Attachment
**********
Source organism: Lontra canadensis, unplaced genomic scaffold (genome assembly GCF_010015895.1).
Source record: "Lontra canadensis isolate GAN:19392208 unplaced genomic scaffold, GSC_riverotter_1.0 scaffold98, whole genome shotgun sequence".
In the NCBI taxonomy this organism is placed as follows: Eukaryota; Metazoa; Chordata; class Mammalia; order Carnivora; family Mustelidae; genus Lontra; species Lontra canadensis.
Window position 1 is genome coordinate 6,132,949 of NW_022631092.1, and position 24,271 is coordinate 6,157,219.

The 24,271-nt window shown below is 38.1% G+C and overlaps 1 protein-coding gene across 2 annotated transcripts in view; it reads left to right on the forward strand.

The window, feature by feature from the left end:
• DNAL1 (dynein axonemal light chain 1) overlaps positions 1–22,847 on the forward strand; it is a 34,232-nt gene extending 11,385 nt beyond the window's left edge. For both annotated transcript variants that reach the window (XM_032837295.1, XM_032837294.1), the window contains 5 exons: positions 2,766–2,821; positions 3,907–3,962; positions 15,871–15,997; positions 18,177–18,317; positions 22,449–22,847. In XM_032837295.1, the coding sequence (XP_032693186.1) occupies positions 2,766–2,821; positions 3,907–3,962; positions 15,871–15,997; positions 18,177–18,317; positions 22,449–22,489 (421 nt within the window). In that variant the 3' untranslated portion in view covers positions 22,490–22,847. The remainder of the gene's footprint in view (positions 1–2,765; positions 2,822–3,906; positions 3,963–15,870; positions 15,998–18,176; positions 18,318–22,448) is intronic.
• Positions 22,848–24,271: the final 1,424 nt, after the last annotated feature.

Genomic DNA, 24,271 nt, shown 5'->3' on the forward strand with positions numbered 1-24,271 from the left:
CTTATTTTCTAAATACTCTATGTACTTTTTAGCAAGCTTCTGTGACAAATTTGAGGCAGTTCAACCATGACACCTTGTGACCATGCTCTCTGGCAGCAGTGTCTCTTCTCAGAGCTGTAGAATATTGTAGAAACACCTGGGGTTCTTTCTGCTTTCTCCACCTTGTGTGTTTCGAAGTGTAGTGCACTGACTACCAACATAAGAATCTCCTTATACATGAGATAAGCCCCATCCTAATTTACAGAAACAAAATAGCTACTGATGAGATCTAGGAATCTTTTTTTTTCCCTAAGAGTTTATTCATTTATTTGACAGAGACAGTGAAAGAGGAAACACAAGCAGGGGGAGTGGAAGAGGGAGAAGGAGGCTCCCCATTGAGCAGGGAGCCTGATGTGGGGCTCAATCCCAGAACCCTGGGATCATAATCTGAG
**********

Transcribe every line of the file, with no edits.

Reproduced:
Source organism: Lontra canadensis, unplaced genomic scaffold (genome assembly GCF_010015895.1).
Source record: "Lontra canadensis isolate GAN:19392208 unplaced genomic scaffold, GSC_riverotter_1.0 scaffold98, whole genome shotgun sequence".
In the NCBI taxonomy this organism is placed as follows: Eukaryota; Metazoa; Chordata; class Mammalia; order Carnivora; family Mustelidae; genus Lontra; species Lontra canadensis.
Window position 1 is genome coordinate 6,132,949 of NW_022631092.1, and position 24,271 is coordinate 6,157,219.

The 24,271-nt window shown below is 38.1% G+C and overlaps 1 protein-coding gene across 2 annotated transcripts in view; it reads left to right on the forward strand.

The window, feature by feature from the left end:
• DNAL1 (dynein axonemal light chain 1) overlaps positions 1–22,847 on the forward strand; it is a 34,232-nt gene extending 11,385 nt beyond the window's left edge. For both annotated transcript variants that reach the window (XM_032837295.1, XM_032837294.1), the window contains 5 exons: positions 2,766–2,821; positions 3,907–3,962; positions 15,871–15,997; positions 18,177–18,317; positions 22,449–22,847. In XM_032837295.1, the coding sequence (XP_032693186.1) occupies positions 2,766–2,821; positions 3,907–3,962; positions 15,871–15,997; positions 18,177–18,317; positions 22,449–22,489 (421 nt within the window). In that variant the 3' untranslated portion in view covers positions 22,490–22,847. The remainder of the gene's footprint in view (positions 1–2,765; positions 2,822–3,906; positions 3,963–15,870; positions 15,998–18,176; positions 18,318–22,448) is intronic.
• Positions 22,848–24,271: the final 1,424 nt, after the last annotated feature.

Genomic DNA, 24,271 nt, shown 5'->3' on the forward strand with positions numbered 1-24,271 from the left:
CTTATTTTCTAAATACTCTATGTACTTTTTAGCAAGCTTCTGTGACAAATTTGAGGCAGTTCAACCATGACACCTTGTGACCATGCTCTCTGGCAGCAGTGTCTCTTCTCAGAGCTGTAGAATATTGTAGAAACACCTGGGGTTCTTTCTGCTTTCTCCACCTTGTGTGTTTCGAAGTGTAGTGCACTGACTACCAACATAAGAATCTCCTTATACATGAGATAAGCCCCATCCTAATTTACAGAAACAAAATAGCTACTGATGAGATCTAGGAATCTTTTTTTTTCCCTAAGAGTTTATTCATTTATTTGACAGAGACAGTGAAAGAGGAAACACAAGCAGGGGGAGTGGAAGAGGGAGAAGGAGGCTCCCCATTGAGCAGGGAGCCTGATGTGGGGCTCAATCCCAGAACCCTGGGATCATAATCTGAG